LeBron James’ Posse Problem


As if our recent, acrimonious presidential election wasn’t bad enough, now LeBron James and Phil Jackson are fighting, and their argument reveals a lot about what is wrong with our culture right now. This isn’t some backup quarterback taking a knee to protest racism before his terrible team plays a horrible game of football. James is, without question, the best basketball player around (and one of the all-time greats). Jackson has won more NBA titles (as player and coach) than anyone else. When household names such as these decide to argue publicly, America pays attention.

Upon further inspection, however, this so-called controversy—like so many controversies in our obsessively sensitive modern world—fails to live up to the hype.

The verbal sparring began this past Monday when Phil Jackson was asked by ESPN.com’s Jackie MacMullan if former superstars such as Magic Johnson and Michael Jordan would ever have bolted winning teams in the same way LeBron left the Miami Heat two years ago to return to the Cleveland Cavaliers.

Jackson replied:

“It had to hurt when [Miami] lost LeBron. That was definitely a slap in the face. But there were a lot of little things that came out of that. When LeBron was playing with the Heat, they went to Cleveland and he wanted to spend the night. They don’t do overnights. Teams just don’t. So now (coach Erik) Spoelstra has to text Riley and say, ‘What do I do in this situation?’ And Pat, who has iron-fist rules, answers, ‘You are on the plane, you are with this team.’ You can’t hold up the whole team because you and your mom and your posse want to spend an extra night in Cleveland. 

I always thought Pat had this really nice vibe with his guys. But something happened there where it broke down. I do know LeBron likes special treatment. He needs things his way.”

Can you identify the (allegedly) extremely racist remark in that quote? If not, according to LeBron James (and high-minded sports commentators everywhere) you are probably a racist yourself.

The magic word that launched a thousand empty-headed Tweets was “posse.” Please take a moment to compose yourself.

For the non-sports fans among you, it is important to know that it has been well documented over the years that LeBron employs a group of childhood friends that handle various aspects of James’ off-the-court activities—a posse of people around him, that is.

On Tuesday, LeBron was asked to comment on Phil Jackson’s cavalier use of this supposedly devastating noun:

“I’ve been in the league for fourteen years and from the beginning two years in, I felt like I wanted to put my guys in positions of power, give those guys an opportunity to better themselves,” James said. “You know, in the beginning we were highly criticized and I was highly criticized about what I wanted to do to help some guys around me become very successful in business.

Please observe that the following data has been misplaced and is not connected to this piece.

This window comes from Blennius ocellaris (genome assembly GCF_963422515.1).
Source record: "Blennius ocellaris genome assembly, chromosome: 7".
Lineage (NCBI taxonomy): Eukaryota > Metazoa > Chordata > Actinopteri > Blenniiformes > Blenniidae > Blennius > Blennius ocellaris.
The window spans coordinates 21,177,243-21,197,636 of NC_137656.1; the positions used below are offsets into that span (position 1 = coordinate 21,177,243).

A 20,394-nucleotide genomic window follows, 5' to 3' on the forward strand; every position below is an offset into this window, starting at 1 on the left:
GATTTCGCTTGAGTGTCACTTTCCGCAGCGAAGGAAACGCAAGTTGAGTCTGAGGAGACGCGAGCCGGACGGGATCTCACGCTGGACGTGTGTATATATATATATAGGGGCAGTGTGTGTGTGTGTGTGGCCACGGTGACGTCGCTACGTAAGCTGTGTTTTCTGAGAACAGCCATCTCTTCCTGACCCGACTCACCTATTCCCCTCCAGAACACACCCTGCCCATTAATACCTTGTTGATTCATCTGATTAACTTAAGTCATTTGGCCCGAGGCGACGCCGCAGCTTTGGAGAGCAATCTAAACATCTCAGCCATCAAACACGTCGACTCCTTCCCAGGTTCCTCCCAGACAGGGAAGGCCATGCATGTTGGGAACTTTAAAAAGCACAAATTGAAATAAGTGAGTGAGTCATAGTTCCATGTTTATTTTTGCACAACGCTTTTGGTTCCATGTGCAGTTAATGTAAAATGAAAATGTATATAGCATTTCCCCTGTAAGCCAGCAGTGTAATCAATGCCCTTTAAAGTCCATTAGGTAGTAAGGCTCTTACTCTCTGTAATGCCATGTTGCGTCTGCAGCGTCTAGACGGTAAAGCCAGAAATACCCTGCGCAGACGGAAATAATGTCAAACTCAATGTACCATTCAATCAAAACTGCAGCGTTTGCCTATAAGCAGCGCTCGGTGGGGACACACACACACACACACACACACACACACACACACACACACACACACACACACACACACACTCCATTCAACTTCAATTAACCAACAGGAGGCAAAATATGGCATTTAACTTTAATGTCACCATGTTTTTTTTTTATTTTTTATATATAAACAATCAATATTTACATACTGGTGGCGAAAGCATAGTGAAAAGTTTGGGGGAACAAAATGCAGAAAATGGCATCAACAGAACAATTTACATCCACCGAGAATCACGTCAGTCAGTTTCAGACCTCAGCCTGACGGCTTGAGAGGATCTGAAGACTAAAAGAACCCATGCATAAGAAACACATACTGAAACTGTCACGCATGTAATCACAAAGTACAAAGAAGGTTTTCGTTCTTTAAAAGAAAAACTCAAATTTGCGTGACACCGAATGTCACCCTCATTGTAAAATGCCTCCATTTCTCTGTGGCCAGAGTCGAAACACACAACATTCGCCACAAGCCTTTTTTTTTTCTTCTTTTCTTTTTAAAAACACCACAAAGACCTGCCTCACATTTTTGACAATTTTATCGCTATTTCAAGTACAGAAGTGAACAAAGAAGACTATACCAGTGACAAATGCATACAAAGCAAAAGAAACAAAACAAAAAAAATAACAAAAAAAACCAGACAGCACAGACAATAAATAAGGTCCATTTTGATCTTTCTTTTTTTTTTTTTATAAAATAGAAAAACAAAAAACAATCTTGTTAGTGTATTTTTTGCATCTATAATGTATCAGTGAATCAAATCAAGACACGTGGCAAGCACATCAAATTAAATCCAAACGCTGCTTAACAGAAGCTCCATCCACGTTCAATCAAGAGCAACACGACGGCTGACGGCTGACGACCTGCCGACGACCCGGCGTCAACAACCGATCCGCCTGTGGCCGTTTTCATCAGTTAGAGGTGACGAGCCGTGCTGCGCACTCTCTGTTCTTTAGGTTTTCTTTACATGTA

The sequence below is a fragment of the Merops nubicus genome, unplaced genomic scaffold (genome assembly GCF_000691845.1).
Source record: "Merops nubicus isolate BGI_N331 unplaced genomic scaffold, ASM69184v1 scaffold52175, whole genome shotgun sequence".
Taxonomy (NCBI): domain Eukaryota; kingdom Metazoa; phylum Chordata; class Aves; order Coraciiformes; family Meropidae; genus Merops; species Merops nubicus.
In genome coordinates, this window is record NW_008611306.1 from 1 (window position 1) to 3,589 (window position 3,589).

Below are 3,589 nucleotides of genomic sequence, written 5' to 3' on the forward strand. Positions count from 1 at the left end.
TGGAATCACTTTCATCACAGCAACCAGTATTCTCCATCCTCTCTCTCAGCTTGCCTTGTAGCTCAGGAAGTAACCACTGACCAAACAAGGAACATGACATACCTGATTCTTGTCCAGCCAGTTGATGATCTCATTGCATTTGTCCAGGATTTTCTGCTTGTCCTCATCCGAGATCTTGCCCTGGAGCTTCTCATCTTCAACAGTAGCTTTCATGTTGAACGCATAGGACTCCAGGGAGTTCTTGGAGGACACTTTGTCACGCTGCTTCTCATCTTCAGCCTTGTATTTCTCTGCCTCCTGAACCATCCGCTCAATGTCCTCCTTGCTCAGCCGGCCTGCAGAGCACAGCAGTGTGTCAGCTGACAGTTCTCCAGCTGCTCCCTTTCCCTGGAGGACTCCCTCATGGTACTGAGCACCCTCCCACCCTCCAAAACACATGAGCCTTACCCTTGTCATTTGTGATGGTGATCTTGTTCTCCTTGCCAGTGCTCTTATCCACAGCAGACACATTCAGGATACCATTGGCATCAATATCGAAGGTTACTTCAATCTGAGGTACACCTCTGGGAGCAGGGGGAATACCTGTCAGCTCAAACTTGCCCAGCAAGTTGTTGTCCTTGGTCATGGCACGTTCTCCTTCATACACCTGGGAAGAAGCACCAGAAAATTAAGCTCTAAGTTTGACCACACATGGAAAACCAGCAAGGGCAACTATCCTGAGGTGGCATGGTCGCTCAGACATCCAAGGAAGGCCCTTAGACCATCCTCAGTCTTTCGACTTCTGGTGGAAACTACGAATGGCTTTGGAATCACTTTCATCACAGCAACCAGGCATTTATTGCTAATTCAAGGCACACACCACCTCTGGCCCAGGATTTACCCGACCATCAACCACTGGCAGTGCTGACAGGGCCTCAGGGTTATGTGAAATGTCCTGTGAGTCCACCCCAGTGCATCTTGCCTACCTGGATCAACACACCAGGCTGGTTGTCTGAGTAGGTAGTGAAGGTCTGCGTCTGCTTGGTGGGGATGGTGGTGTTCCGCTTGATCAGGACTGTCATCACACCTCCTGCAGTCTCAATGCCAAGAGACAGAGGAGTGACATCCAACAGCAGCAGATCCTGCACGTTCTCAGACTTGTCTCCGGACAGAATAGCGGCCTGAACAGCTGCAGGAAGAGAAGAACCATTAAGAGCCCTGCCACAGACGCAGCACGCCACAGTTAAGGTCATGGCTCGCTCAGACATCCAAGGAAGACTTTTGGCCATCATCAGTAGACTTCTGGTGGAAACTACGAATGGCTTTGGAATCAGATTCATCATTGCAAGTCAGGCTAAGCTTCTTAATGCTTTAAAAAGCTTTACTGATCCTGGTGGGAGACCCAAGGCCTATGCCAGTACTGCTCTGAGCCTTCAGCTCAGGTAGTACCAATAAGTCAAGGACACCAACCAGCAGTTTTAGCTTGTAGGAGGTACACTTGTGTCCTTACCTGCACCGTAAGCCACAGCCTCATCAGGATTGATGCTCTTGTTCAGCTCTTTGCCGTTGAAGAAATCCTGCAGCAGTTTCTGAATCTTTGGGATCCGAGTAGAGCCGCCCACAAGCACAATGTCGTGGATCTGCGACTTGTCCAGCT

“It just sucks that now at this point having one of the biggest businesses you can have both on and off the floor, having a certified agent in Rich Paul, having a certified business partner in Maverick Carter that’s done so many great business [deals], that the title for young African-Americans is the word ‘posse.'”

The leap from “rival team’s president taking a harmless shot at the best player in the league” to “this guy is definitely super racist and needs to be called out for it” is astonishing.

Phil Jackson is one of the most respected sports figures of the past century. He has dedicated his life to on- and off-the-court instruction of young black men. His protégés include Michael Jordan, Scottie Pippen, Kobe Bryant and Shaquille O’Neal. These African-American titans of the hardwood have professed their loyalty to, and friendship with, Jackson. He is an outspoken progressive liberal.

Is what he said about LeBron a cheap shot? Absolutely. Phil Jackson is a notorious rabble-rouser who likes to poke the bear any chance he gets. But does calling LeBron’s group of friends the same thing that every professional athlete’s group of friends is called (regardless of their race) worth erasing a lifetime of hard work?

Evidently it is, because every interaction is politicized and turned into an issue of racism today.

Sports fans tune in to shows like Sports Center, in large part, because we simply want to know the score of the game. Sports bring people together and give us respite from the vitriol of politics. If two professionals want to spar in the ring of public opinion, that’s fine—but let’s not turn sports talk radio and television into the place to settle the nation’s socio-economic and race problems.

On behalf of beleaguered American sports fans, please give us a much-needed break and focus on your sport—that goes for the players, coaches, and the sports media. We just survived a bitter election. We want to be entertained, not lectured at.